If you’ve used any Basic flavour at all, this next bit is going to be quite familiar to you:

Sub Load_report_file(myFile as String)
 dim filenumber As Integer
 dim iLine As String
 dim pText As String
 filenumber = Freefile
 open myFile For Input As filenumber
 while not EOF(filenumber)
  Line Input #filenumber, iLine
  if (iLine <> “”) then
   pText = PText & iLine
  else
   add_paragraph(pText)
   pText=””
  end if
 wend
 if (PText<>””) then
  add_paragraph(pText)
 end if
 close #filenumber
End Sub

This subroutine takes a filename as an input. It then scans through the file looking for complete paragraphs. If it finds a complete paragraph (it identifies this by an empty line) it will send it to our new document. If not, it goes on looking until it gets to the end of the file. There are just a couple of things that may need clarifying in the code. The first of these is the use of Freefile. The open statement expects you to assign a unique integer to the opened file as a reference number. You could give it your own number… but then have to remember any that you’ve already used (this becomes important if you have more than one file open at a time). Or you could use Freefile, which simply assigns the next from a sequence of numbers. The second thing that you may ask is why there is a second add_paragraph statement outside of the while... wend loop. This is simply to catch any paragraph at the end of a file that is not terminated by an empty line. OK, now you can use this functionality by loading information from any files that you need, ie:

Sub Load_report_simple
 dim rep_dir as String
 rep_dir = “~/articles/lxf75_ooobasic1/demo/”
 load_report_file(rep_dir & “manager_header.txt”)
 load_report_file(rep_dir & “body.txt”)
End Sub

There is still little advantage in building up your document in this way – you could just as easily type the information directly in to your Writer document, then save or print it. However, we can start making the code very useful if we introduce an element of choice:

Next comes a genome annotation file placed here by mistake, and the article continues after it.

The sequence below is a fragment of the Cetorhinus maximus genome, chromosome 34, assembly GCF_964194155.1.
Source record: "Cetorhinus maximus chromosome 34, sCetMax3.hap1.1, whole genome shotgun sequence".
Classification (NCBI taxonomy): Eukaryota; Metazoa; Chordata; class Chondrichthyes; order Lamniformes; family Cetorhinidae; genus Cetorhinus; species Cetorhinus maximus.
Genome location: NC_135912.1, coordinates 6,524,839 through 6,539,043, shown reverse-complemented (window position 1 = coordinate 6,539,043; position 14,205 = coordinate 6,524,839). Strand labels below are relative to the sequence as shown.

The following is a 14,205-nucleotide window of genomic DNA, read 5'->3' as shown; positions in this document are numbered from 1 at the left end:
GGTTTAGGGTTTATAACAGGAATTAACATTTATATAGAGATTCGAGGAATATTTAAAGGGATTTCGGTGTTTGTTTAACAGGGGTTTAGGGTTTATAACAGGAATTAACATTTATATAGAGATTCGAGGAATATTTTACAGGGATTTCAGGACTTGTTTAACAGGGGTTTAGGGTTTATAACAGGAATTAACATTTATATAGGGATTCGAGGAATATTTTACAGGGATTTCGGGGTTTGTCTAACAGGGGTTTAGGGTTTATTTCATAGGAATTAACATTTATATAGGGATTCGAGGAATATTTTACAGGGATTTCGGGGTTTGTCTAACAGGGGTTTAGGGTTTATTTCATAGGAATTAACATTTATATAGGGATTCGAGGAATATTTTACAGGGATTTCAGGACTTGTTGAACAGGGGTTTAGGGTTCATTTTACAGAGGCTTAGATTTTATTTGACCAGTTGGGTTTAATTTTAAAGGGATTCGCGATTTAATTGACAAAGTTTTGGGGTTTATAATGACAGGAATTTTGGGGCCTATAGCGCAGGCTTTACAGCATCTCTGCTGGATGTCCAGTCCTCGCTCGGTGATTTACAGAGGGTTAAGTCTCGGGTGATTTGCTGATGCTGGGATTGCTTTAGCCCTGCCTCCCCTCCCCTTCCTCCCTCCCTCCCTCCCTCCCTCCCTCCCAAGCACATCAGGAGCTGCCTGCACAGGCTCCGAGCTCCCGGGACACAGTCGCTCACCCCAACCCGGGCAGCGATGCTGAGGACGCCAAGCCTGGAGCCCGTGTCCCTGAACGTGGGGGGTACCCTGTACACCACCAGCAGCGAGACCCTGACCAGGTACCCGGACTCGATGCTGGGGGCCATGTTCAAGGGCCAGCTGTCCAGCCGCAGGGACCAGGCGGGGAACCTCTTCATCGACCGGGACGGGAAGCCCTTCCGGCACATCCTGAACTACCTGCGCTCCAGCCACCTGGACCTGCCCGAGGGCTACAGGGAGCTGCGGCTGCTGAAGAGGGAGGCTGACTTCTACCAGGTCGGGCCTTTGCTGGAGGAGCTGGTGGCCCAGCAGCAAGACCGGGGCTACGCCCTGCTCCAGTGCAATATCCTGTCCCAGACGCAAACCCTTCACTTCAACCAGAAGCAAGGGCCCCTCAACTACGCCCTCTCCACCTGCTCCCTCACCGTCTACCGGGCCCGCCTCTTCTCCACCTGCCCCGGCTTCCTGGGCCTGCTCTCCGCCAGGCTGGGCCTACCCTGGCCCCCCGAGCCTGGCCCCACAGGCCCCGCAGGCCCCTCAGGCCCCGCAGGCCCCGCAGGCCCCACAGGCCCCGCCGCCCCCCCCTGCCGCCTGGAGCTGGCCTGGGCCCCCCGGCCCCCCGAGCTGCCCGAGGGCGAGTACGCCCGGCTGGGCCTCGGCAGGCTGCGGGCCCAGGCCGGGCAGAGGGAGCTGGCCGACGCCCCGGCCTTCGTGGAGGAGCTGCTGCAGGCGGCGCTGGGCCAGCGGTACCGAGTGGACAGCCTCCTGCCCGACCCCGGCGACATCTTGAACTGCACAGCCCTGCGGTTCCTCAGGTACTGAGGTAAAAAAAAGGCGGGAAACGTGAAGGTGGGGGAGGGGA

Sub Load_report (optional reportType as integer)
 const rep_dir as string = “~/articles/lxf75_ooobasic1/demo/”
 if isMissing(reportType) then
  reportType = 1
 end if
 select case reportType
 case 1
  load_report_file(rep_dir & “manager_header.txt”)
 case 2
 load_report_file(rep_dir & “contractor_header.txt”)
 end select
 load_report_file(rep_dir & “body.txt”)
End Sub

Associating Code With Objects

You may be used to languages that automatically associate code and object – Delphi, Kylix or Gambas for instance (or even Visual Basic). However, when using OpenOffice.org Basic you must build the code and the objects separately, then manually associate the code with the object (such as a button). You can do this through the Events tab on the object’s property form (use the right mouse button to click on the object, then select Properties).

This time there are two possible files that can be loaded (manager_header.txt or contractor_header.txt) depending on the value of the reportType variable supplied to the subroutine. However, both cases end with the same file being inserted (body.txt). All you need to do is to change the Main subroutine, with

Sub Main
 loadNewFile
 load_report(1)
End Sub

or

Sub Main
 loadNewFile